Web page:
It has begun. Booking for BFI members began for this year’s London Film Festival this week and it was the usual bloodbath as cinephiles fought to obtain tickets to this latest collection of cinematic delights. There are plenty of gems to be found among the hundred of films within the line-up and plenty that don’t star Benedict Cumberbatch or Brad Pitt. Ticket go on sale for the public on Thursday 18th September and you can peruse the full catalogue online at bfi.org.uk/lff. Each film is assigned to one of eleven strands at the festival. Below I take you through the strands one by one and pick out a personal highlight for each.
The love strand is all about love, lust, and everything in between. What greater examination of love can there be than looking at a couple 39 years into their relationship? The couple in question are Alfred Molina and Footloose‘s own John Lithgow, a pair who find themselves looking for somewhere to live when one loses his job. During the hunt for a new home each stays at a different apartment and this new distance puts their relationship to the test. From what I have read this is the film to make you fall in love with love again and so is a must see at this year’s festival. Both Molina and Lithgow are hitting career highs and to have them come together as a couple promises to be unmissable.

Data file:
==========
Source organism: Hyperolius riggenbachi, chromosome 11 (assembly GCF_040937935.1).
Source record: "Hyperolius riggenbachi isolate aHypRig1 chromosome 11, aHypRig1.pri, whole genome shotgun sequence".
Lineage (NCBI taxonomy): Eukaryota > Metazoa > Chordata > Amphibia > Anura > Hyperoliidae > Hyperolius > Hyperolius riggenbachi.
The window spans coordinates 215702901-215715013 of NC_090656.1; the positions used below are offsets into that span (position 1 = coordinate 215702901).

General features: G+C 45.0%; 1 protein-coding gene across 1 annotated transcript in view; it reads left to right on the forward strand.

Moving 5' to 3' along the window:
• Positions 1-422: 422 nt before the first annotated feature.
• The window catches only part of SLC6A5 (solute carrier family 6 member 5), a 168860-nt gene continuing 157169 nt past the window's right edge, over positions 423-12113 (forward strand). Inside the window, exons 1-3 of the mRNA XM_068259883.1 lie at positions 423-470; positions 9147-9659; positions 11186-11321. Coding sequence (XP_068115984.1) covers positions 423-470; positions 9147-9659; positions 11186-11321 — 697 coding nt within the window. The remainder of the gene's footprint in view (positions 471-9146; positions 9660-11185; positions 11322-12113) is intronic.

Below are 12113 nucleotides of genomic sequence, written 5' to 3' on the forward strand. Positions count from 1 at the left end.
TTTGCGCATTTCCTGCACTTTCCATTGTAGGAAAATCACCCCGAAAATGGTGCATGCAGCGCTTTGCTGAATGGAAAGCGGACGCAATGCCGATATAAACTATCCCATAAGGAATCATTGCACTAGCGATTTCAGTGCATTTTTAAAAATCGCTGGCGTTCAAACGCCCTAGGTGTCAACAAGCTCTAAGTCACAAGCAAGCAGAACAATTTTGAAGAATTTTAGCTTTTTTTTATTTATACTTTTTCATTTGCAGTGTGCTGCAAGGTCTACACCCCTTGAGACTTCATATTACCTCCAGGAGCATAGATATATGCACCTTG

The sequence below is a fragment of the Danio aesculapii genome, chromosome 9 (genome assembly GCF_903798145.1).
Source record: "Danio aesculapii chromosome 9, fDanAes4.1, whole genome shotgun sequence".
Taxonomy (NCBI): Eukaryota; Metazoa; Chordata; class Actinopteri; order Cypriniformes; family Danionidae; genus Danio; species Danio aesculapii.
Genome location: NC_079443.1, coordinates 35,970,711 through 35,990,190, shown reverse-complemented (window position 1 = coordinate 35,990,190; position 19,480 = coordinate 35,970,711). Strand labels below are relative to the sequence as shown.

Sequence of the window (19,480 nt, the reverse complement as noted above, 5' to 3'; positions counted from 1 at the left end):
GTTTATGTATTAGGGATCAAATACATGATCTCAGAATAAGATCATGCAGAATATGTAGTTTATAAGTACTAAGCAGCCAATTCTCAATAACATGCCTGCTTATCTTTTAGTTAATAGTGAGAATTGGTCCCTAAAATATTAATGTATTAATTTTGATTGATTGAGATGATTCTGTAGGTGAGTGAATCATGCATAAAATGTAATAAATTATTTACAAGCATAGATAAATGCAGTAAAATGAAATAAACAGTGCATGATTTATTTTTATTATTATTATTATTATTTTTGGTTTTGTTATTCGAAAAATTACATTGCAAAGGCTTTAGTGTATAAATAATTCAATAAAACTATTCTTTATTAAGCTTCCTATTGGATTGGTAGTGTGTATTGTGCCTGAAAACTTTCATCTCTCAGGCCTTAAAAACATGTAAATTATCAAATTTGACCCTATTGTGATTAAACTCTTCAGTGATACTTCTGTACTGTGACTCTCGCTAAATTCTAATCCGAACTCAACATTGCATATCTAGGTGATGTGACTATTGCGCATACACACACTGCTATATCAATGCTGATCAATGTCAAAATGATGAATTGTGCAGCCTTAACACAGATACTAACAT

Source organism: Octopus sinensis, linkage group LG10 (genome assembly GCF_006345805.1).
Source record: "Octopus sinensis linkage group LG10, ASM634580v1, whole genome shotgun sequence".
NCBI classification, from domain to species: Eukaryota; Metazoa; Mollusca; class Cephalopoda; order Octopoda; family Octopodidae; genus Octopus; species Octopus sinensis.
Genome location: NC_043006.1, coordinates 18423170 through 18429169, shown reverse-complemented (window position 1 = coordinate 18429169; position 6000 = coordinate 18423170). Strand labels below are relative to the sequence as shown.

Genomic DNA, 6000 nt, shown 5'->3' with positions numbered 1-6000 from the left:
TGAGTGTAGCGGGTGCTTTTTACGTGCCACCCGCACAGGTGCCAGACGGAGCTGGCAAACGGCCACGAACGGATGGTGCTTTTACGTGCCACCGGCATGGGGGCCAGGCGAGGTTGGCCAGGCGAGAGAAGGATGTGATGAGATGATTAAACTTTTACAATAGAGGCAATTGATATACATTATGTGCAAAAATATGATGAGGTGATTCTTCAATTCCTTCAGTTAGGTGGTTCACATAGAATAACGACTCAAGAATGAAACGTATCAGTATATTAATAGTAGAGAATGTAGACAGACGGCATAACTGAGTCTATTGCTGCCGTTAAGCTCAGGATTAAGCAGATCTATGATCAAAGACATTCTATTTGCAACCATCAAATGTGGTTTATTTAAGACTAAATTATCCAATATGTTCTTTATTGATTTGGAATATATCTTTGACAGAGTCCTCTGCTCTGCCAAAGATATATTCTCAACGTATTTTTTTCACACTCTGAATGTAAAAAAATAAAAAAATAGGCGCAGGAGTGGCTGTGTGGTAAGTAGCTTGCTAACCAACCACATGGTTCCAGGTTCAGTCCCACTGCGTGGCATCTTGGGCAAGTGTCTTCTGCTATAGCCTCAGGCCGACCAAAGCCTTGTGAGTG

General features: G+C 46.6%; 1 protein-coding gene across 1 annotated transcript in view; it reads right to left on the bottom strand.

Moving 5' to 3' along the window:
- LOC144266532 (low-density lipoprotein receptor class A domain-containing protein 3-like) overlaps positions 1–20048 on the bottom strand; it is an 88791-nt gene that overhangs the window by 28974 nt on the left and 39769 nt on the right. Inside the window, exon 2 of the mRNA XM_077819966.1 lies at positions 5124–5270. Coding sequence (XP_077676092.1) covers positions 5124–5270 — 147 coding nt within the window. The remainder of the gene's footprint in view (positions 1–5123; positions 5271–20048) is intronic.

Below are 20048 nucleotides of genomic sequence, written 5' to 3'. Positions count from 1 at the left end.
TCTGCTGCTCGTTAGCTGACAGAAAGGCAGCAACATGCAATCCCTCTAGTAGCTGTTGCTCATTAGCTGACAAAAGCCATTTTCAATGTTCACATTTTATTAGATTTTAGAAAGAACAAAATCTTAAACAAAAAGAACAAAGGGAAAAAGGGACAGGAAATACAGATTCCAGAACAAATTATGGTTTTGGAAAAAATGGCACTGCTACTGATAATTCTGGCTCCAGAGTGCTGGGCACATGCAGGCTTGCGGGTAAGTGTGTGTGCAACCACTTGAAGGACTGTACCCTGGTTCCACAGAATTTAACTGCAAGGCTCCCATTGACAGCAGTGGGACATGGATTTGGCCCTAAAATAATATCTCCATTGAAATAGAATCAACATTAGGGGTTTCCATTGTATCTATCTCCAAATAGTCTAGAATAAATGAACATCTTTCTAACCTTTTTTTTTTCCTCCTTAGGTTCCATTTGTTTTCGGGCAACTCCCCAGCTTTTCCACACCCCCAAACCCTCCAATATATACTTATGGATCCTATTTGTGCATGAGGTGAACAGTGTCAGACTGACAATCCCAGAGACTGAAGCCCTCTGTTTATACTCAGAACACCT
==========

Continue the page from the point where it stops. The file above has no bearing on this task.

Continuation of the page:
Jon Stewart is best known for presenting the scathingly truthful comedy news show The Daily Show, a show that far too often feels like the only honest coverage world news can get. Who better than to present his directorial debut as part of the strand designed to spark debate. Focussing on world politics rather than comedy Stewart explores the incarceration of BBC journalist Maziar Bahari who was arrested for treason while covering the 2009 elections in Iran. If there is anybody who can cover such an event in a balanced way it is Jon Stewart.
When looking for a daring piece of cinema you can’t go wrong with what the writer-director calls a “magical-realism-romcom-mumblecore-western-with-horror”. The plot involves a married man taking a summer job on a ranch staffed by just the ranch owner and his daughter. I can only imagine what unfold as the BFI give it the just as baffling description of “a rural erotic horror romance”. Sign me up.
I’ll let you figure out for yourself what this strand is all about. Night Bus has a simple enough premise; for ninety minutes we follow a double-decker through the streets of London at night. As passengers get on and off we meet a variety of characters, all travelling through the capital when most people are asleep. This appeals to me simply because I know first-hand the joys of the night bus and am curious to see how they translate to the big screen. Possibly one of the most “London” of the films at the festival.